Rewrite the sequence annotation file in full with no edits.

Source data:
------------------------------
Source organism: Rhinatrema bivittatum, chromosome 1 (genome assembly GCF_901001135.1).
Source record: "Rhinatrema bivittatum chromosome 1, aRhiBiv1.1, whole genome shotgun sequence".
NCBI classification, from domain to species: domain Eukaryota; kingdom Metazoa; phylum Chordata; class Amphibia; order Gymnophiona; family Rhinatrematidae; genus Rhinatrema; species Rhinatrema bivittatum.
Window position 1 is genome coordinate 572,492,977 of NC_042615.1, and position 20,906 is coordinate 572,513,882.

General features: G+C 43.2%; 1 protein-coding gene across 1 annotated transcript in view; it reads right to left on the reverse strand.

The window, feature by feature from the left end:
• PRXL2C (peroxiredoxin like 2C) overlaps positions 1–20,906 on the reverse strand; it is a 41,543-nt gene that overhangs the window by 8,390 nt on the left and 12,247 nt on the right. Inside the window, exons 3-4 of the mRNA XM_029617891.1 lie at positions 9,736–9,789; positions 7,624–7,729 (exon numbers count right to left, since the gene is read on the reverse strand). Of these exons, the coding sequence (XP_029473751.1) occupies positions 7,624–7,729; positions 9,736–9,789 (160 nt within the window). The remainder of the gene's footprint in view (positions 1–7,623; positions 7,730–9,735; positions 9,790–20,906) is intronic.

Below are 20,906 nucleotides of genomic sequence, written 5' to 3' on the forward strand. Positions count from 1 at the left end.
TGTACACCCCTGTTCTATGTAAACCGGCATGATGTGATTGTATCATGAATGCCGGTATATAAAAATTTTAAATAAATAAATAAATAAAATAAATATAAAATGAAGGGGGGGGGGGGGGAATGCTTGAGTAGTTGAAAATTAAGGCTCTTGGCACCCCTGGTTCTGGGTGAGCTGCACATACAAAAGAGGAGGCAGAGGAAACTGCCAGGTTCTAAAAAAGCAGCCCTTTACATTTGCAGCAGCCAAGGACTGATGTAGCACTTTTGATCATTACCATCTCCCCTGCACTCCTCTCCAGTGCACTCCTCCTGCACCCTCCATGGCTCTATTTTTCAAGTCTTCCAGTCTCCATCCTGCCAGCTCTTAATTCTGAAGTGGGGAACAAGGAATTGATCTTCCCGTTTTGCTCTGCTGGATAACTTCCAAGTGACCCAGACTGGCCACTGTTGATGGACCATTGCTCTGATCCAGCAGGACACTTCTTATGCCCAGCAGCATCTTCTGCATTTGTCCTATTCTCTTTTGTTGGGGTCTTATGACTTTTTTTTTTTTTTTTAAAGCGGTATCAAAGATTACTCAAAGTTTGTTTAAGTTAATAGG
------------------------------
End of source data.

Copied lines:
Source organism: Rhinatrema bivittatum, chromosome 1 (genome assembly GCF_901001135.1).
Source record: "Rhinatrema bivittatum chromosome 1, aRhiBiv1.1, whole genome shotgun sequence".
NCBI classification, from domain to species: domain Eukaryota; kingdom Metazoa; phylum Chordata; class Amphibia; order Gymnophiona; family Rhinatrematidae; genus Rhinatrema; species Rhinatrema bivittatum.
Window position 1 is genome coordinate 572,492,977 of NC_042615.1, and position 20,906 is coordinate 572,513,882.

General features: G+C 43.2%; 1 protein-coding gene across 1 annotated transcript in view; it reads right to left on the reverse strand.

The window, feature by feature from the left end:
• PRXL2C (peroxiredoxin like 2C) overlaps positions 1–20,906 on the reverse strand; it is a 41,543-nt gene that overhangs the window by 8,390 nt on the left and 12,247 nt on the right. Inside the window, exons 3-4 of the mRNA XM_029617891.1 lie at positions 9,736–9,789; positions 7,624–7,729 (exon numbers count right to left, since the gene is read on the reverse strand). Of these exons, the coding sequence (XP_029473751.1) occupies positions 7,624–7,729; positions 9,736–9,789 (160 nt within the window). The remainder of the gene's footprint in view (positions 1–7,623; positions 7,730–9,735; positions 9,790–20,906) is intronic.

Below are 20,906 nucleotides of genomic sequence, written 5' to 3' on the forward strand. Positions count from 1 at the left end.
TGTACACCCCTGTTCTATGTAAACCGGCATGATGTGATTGTATCATGAATGCCGGTATATAAAAATTTTAAATAAATAAATAAATAAAATAAATATAAAATGAAGGGGGGGGGGGGGGAATGCTTGAGTAGTTGAAAATTAAGGCTCTTGGCACCCCTGGTTCTGGGTGAGCTGCACATACAAAAGAGGAGGCAGAGGAAACTGCCAGGTTCTAAAAAAGCAGCCCTTTACATTTGCAGCAGCCAAGGACTGATGTAGCACTTTTGATCATTACCATCTCCCCTGCACTCCTCTCCAGTGCACTCCTCCTGCACCCTCCATGGCTCTATTTTTCAAGTCTTCCAGTCTCCATCCTGCCAGCTCTTAATTCTGAAGTGGGGAACAAGGAATTGATCTTCCCGTTTTGCTCTGCTGGATAACTTCCAAGTGACCCAGACTGGCCACTGTTGATGGACCATTGCTCTGATCCAGCAGGACACTTCTTATGCCCAGCAGCATCTTCTGCATTTGTCCTATTCTCTTTTGTTGGGGTCTTATGACTTTTTTTTTTTTTTTTAAAGCGGTATCAAAGATTACTCAAAGTTTGTTTAAGTTAATAGG